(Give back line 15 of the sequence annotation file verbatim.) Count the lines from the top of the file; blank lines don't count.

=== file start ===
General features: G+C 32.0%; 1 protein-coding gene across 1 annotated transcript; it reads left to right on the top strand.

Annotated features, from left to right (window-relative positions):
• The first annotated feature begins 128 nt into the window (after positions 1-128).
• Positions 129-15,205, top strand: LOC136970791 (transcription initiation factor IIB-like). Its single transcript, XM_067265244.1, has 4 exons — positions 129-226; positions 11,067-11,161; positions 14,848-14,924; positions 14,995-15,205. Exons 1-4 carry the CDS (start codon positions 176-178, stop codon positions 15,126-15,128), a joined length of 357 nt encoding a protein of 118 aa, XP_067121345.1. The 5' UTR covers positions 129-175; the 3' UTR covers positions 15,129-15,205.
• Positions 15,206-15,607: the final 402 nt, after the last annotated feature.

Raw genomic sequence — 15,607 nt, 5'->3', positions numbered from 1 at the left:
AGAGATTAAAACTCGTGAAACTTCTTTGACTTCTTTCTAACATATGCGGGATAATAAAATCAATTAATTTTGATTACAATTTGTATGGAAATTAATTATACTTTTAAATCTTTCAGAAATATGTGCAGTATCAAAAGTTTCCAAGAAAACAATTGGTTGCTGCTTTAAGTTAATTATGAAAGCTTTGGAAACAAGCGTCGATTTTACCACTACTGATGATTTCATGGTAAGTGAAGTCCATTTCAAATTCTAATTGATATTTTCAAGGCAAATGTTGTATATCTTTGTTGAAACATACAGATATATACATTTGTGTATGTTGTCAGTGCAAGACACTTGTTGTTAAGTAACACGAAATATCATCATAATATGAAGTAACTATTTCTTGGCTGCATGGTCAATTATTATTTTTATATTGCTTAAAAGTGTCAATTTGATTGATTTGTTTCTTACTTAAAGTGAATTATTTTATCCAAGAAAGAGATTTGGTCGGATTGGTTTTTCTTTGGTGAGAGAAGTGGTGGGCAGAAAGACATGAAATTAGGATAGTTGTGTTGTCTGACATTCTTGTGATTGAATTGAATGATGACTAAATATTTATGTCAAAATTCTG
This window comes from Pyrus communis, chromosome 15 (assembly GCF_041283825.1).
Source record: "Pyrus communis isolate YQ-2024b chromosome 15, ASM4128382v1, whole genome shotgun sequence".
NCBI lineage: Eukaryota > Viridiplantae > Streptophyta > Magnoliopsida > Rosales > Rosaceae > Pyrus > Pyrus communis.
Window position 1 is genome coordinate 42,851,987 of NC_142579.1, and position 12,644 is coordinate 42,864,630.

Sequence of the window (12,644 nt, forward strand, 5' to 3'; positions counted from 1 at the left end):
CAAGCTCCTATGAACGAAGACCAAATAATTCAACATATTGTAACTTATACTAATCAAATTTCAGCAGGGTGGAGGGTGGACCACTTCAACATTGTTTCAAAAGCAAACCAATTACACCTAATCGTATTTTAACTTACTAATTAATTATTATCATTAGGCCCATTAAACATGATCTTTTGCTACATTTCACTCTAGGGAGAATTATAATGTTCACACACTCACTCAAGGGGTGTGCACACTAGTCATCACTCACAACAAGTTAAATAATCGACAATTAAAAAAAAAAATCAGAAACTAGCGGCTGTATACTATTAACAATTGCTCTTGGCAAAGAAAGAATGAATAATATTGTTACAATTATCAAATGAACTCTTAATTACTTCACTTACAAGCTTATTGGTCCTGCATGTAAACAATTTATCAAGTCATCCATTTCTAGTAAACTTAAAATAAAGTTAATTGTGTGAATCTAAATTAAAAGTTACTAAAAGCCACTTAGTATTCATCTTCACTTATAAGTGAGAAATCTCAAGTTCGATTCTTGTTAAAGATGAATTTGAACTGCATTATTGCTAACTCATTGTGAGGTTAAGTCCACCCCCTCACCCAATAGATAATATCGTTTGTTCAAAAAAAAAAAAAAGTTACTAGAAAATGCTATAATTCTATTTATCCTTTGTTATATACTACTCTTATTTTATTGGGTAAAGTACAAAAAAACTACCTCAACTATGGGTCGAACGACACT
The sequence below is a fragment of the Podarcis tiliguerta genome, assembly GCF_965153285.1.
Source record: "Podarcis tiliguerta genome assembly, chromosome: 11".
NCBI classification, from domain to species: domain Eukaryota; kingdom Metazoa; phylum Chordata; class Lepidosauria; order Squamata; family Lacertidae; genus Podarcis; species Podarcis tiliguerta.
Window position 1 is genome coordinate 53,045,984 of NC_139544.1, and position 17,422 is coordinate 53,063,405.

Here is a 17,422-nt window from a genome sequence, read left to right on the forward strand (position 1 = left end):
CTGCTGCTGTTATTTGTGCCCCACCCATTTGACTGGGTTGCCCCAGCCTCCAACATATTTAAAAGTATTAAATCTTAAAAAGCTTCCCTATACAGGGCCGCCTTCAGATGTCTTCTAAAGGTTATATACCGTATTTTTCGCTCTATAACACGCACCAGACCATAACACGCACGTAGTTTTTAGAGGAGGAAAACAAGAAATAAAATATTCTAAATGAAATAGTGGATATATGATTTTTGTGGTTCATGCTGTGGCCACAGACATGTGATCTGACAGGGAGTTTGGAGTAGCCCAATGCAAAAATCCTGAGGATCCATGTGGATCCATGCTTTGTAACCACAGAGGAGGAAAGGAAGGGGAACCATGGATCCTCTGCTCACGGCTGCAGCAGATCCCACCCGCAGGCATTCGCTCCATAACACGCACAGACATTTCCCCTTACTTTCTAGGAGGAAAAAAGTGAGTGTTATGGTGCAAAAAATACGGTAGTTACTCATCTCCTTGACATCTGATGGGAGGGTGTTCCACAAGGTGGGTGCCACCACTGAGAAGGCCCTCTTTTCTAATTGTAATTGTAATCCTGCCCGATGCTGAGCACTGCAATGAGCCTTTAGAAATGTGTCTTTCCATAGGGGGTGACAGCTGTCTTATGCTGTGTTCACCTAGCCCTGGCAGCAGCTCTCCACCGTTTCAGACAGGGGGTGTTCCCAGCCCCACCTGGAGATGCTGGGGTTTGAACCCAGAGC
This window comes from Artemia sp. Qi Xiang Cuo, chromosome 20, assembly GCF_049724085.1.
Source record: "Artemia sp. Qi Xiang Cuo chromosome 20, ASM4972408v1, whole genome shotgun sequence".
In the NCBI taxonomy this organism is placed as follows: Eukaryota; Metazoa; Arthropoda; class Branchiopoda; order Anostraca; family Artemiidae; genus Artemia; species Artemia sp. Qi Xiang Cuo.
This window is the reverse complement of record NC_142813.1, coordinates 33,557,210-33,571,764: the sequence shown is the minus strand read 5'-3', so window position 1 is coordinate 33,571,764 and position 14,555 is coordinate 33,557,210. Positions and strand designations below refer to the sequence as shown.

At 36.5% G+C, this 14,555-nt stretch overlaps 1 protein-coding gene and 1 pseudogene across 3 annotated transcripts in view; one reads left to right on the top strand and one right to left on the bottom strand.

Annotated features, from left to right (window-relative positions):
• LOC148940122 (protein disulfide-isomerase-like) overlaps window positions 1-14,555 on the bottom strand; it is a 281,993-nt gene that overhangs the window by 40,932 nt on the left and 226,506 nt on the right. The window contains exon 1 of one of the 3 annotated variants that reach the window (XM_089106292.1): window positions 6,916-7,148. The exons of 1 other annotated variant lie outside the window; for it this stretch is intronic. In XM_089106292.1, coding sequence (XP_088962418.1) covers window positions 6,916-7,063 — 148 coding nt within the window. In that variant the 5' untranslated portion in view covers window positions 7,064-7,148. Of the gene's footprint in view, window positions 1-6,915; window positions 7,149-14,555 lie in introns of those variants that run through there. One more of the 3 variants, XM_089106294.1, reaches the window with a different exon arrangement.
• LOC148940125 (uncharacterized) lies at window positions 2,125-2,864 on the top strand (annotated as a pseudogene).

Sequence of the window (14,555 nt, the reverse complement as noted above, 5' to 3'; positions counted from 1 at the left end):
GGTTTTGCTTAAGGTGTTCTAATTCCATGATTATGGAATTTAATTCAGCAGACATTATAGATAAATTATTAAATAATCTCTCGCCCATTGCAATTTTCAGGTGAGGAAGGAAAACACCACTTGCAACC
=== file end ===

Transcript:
Source record: "Podarcis tiliguerta genome assembly, chromosome: 11".